The Poor Man's Patio

| 3/4/2010 4:48:53 PM

A photo of Nebraska DaveThose that I have hung out with over the past year have heard me refer to the Poor Man’s Patio. This blog entry will explain what that is and how it came to be. It all started with a desire to improve the curb appeal for my house. Many years ago I planted a Spring garden by the front door. Colorful flowers including Crocus, Tulip, Daffodil, and Iris made the display spectacular during the spring weeks. As spring moved closer to summer the vibrant display would begin to wane, droop, and finally die. The dead carcasses from the once terrific display slowly became a weed patch as time moved into the dog days of summer. Something definitely had to be done.

The weed patch that once was flowers

With a plan in my head and shovel in hand the Poor Man’s Patio construction began. Through the summer weeks and into the fall weather, sweat dripped, dirt moved, and massive rocks were excavated. Neither wind nor rain nor hot weather would stop construction for long. Ok, yeah, well, don’t listen to the neighbors that would tell I you I sat on those rocks drinking coffee more than working. That wasn’t me that was my twin brother. Oh, wait, I don’t have a twin. Well, just don’t listen to the neighbors, OK? I was working when they weren’t looking.

A rock pile, or the patio in progress

Then with excavation nearing completion sights were set on the building of the retaining wall. Massive blocks were hauled in the little truck that could, my Ford Ranger, who I affectionately call Ranger Rick (Ricky for short). Shhhhhh, he doesn’t know he’s just a little truck. OK, you got me on that one they were only 50 pounds each, and we, Ricky and I, only hauled 10 at a time. I’d like to think that I was trying to give Ricky a break, but the real reason just might have been to give Old Nebraska Dave a break. Whew, all this talking about work is making me think about taking a break.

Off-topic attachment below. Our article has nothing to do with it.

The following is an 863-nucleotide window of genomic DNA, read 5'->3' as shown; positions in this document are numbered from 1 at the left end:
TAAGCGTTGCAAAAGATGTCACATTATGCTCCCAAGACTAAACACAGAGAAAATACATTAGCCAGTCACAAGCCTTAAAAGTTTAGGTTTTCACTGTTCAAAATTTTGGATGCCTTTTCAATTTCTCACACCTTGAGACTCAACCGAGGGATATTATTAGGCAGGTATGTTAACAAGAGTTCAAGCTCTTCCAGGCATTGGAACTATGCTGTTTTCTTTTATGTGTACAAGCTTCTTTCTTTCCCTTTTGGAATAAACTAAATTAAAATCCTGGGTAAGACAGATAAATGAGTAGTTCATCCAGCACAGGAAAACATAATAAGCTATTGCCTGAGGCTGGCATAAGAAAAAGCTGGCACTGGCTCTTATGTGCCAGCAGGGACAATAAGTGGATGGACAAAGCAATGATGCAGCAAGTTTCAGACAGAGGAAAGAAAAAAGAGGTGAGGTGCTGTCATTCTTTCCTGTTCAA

Wall construction begins

Jerry Greene
6/6/2010 12:14:49 AM

Speaking of fire pits, I just built my own. Very simply, I used a "Bud Wheel" from a semi-tractor trailer. I stopped at a salvage yard and purchased the steel wheel for $10. The wheel has holes on the inside which allow for ventilation for the fire when in place. I just placed the wheel on a level spot in my yard and surrounded it with two layers of interlocking retaining wall stones I had left over from a previous project. I gathered five Adirondack chairs and placed them in a semi-circle around the firepit and instantly created an outdoor room. It was simple, easy and quick. By the's a great place to sit down for conversation and coffee, if you drink it.

6/3/2010 4:09:44 PM

Wow! Looks great! And love the flowers; will be graduating to flowers next year-- So far they are proving more challenging than veggies!!

3/11/2010 8:28:27 AM

What a fine looking patio! The bench sure looks like the perfect place for a coffee break. Love the flowers around it too. You did a great job on it. GaFarmWoman Pam Life on a Southern Farm

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